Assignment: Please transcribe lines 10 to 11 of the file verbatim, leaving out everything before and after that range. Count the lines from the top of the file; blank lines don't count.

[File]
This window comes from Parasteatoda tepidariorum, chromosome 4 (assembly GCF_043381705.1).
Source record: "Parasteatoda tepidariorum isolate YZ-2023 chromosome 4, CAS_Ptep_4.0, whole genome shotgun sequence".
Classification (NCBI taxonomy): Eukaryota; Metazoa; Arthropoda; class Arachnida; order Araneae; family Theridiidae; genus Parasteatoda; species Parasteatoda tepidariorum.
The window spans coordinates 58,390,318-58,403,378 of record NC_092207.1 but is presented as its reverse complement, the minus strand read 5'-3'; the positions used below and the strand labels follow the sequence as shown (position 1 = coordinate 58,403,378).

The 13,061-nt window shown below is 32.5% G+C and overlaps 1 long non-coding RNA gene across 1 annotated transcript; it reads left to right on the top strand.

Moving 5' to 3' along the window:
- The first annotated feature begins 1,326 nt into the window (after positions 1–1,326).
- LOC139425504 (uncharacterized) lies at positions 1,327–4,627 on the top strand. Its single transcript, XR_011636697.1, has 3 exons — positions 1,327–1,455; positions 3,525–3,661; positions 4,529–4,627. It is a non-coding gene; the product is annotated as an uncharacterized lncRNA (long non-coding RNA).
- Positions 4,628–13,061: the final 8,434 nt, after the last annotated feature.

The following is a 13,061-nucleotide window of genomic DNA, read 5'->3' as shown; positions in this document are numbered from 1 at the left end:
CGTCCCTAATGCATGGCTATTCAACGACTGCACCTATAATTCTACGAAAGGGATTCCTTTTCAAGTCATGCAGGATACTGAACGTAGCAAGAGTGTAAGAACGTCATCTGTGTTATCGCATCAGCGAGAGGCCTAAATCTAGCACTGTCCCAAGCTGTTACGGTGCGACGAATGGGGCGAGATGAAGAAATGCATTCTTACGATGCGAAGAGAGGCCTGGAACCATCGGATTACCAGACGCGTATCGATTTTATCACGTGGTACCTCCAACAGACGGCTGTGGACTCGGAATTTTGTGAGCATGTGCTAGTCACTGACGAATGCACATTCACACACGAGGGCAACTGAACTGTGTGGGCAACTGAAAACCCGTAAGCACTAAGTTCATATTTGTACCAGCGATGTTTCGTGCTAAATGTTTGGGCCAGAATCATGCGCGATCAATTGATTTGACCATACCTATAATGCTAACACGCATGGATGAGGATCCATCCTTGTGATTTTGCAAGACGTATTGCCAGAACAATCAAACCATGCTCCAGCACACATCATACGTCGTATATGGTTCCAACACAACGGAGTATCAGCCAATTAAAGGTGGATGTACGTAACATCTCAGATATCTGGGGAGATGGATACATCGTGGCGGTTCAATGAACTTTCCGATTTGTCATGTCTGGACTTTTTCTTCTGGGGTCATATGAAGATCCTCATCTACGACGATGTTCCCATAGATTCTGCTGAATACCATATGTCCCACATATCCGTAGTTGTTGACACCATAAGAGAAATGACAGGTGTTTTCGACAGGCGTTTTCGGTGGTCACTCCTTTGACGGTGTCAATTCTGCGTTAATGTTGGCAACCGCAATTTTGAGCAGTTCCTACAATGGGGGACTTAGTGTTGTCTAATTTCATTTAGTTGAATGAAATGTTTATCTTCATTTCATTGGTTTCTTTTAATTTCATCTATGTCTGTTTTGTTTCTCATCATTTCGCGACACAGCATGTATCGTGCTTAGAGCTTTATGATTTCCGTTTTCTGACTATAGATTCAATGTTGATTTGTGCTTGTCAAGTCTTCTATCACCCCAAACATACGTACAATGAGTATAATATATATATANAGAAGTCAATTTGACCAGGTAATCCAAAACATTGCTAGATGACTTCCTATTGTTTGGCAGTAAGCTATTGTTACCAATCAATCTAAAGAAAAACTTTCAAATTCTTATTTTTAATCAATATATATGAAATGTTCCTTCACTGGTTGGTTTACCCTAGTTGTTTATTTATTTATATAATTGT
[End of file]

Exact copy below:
The following is a 13,061-nucleotide window of genomic DNA, read 5'->3' as shown; positions in this document are numbered from 1 at the left end:
CGTCCCTAATGCATGGCTATTCAACGACTGCACCTATAATTCTACGAAAGGGATTCCTTTTCAAGTCATGCAGGATACTGAACGTAGCAAGAGTGTAAGAACGTCATCTGTGTTATCGCATCAGCGAGAGGCCTAAATCTAGCACTGTCCCAAGCTGTTACGGTGCGACGAATGGGGCGAGATGAAGAAATGCATTCTTACGATGCGAAGAGAGGCCTGGAACCATCGGATTACCAGACGCGTATCGATTTTATCACGTGGTACCTCCAACAGACGGCTGTGGACTCGGAATTTTGTGAGCATGTGCTAGTCACTGACGAATGCACATTCACACACGAGGGCAACTGAACTGTGTGGGCAACTGAAAACCCGTAAGCACTAAGTTCATATTTGTACCAGCGATGTTTCGTGCTAAATGTTTGGGCCAGAATCATGCGCGATCAATTGATTTGACCATACCTATAATGCTAACACGCATGGATGAGGATCCATCCTTGTGATTTTGCAAGACGTATTGCCAGAACAATCAAACCATGCTCCAGCACACATCATACGTCGTATATGGTTCCAACACAACGGAGTATCAGCCAATTAAAGGTGGATGTACGTAACATCTCAGATATCTGGGGAGATGGATACATCGTGGCGGTTCAATGAACTTTCCGATTTGTCATGTCTGGACTTTTTCTTCTGGGGTCATATGAAGATCCTCATCTACGACGATGTTCCCATAGATTCTGCTGAATACCATATGTCCCACATATCCGTAGTTGTTGACACCATAAGAGAAATGACAGGTGTTTTCGACAGGCGTTTTCGGTGGTCACTCCTTTGACGGTGTCAATTCTGCGTTAATGTTGGCAACCGCAATTTTGAGCAGTTCCTACAATGGGGGACTTAGTGTTGTCTAATTTCATTTAGTTGAATGAAATGTTTATCTTCATTTCATTGGTTTCTTTTAATTTCATCTATGTCTGTTTTGTTTCTCATCATTTCGCGACACAGCATGTATCGTGCTTAGAGCTTTATGATTTCCGTTTTCTGACTATAGATTCAATGTTGATTTGTGCTTGTCAAGTCTTCTATCACCCCAAACATACGTACAATGAGTATAATATATATATANAGAAGTCAATTTGACCAGGTAATCCAAAACATTGCTAGATGACTTCCTATTGTTTGGCAGTAAGCTATTGTTACCAATCAATCTAAAGAAAAACTTTCAAATTCTTATTTTTAATCAATATATATGAAATGTTCCTTCACTGGTTGGTTTACCCTAGTTGTTTATTTATTTATATAATTGT